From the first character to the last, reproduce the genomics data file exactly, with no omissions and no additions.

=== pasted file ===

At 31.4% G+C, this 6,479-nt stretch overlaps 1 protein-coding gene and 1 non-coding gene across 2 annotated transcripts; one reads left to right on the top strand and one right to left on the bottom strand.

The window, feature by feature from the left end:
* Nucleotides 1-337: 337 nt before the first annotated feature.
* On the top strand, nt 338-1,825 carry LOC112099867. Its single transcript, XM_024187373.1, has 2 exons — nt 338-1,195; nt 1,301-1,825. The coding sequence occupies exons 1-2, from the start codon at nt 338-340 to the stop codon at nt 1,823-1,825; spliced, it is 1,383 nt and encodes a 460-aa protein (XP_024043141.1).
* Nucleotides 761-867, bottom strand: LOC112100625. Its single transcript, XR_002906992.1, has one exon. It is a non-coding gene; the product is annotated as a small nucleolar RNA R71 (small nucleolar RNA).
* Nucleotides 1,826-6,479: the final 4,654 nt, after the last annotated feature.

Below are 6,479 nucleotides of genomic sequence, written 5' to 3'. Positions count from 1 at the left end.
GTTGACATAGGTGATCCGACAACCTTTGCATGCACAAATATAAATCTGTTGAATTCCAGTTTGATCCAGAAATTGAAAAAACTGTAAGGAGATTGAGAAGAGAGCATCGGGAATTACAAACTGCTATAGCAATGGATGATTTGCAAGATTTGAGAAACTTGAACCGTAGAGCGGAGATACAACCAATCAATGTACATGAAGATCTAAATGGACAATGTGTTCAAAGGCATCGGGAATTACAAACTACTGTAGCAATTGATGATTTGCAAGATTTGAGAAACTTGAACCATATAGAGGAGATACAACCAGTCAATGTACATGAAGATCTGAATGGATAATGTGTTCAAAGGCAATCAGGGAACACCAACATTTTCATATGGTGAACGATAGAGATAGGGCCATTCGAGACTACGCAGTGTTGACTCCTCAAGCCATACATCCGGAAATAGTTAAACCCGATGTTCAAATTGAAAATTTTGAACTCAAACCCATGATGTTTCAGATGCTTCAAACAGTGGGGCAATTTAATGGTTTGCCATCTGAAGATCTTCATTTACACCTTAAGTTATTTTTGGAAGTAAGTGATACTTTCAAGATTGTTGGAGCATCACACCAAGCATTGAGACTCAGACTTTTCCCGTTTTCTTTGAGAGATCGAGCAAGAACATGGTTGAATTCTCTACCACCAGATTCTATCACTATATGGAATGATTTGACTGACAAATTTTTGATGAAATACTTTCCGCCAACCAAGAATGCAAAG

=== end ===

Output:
At 31.4% G+C, this 6,479-nt stretch overlaps 1 protein-coding gene and 1 non-coding gene across 2 annotated transcripts; one reads left to right on the top strand and one right to left on the bottom strand.

The window, feature by feature from the left end:
* Nucleotides 1-337: 337 nt before the first annotated feature.
* On the top strand, nt 338-1,825 carry LOC112099867. Its single transcript, XM_024187373.1, has 2 exons — nt 338-1,195; nt 1,301-1,825. The coding sequence occupies exons 1-2, from the start codon at nt 338-340 to the stop codon at nt 1,823-1,825; spliced, it is 1,383 nt and encodes a 460-aa protein (XP_024043141.1).
* Nucleotides 761-867, bottom strand: LOC112100625. Its single transcript, XR_002906992.1, has one exon. It is a non-coding gene; the product is annotated as a small nucleolar RNA R71 (small nucleolar RNA).
* Nucleotides 1,826-6,479: the final 4,654 nt, after the last annotated feature.

Below are 6,479 nucleotides of genomic sequence, written 5' to 3'. Positions count from 1 at the left end.
GTTGACATAGGTGATCCGACAACCTTTGCATGCACAAATATAAATCTGTTGAATTCCAGTTTGATCCAGAAATTGAAAAAACTGTAAGGAGATTGAGAAGAGAGCATCGGGAATTACAAACTGCTATAGCAATGGATGATTTGCAAGATTTGAGAAACTTGAACCGTAGAGCGGAGATACAACCAATCAATGTACATGAAGATCTAAATGGACAATGTGTTCAAAGGCATCGGGAATTACAAACTACTGTAGCAATTGATGATTTGCAAGATTTGAGAAACTTGAACCATATAGAGGAGATACAACCAGTCAATGTACATGAAGATCTGAATGGATAATGTGTTCAAAGGCAATCAGGGAACACCAACATTTTCATATGGTGAACGATAGAGATAGGGCCATTCGAGACTACGCAGTGTTGACTCCTCAAGCCATACATCCGGAAATAGTTAAACCCGATGTTCAAATTGAAAATTTTGAACTCAAACCCATGATGTTTCAGATGCTTCAAACAGTGGGGCAATTTAATGGTTTGCCATCTGAAGATCTTCATTTACACCTTAAGTTATTTTTGGAAGTAAGTGATACTTTCAAGATTGTTGGAGCATCACACCAAGCATTGAGACTCAGACTTTTCCCGTTTTCTTTGAGAGATCGAGCAAGAACATGGTTGAATTCTCTACCACCAGATTCTATCACTATATGGAATGATTTGACTGACAAATTTTTGATGAAATACTTTCCGCCAACCAAGAATGCAAAG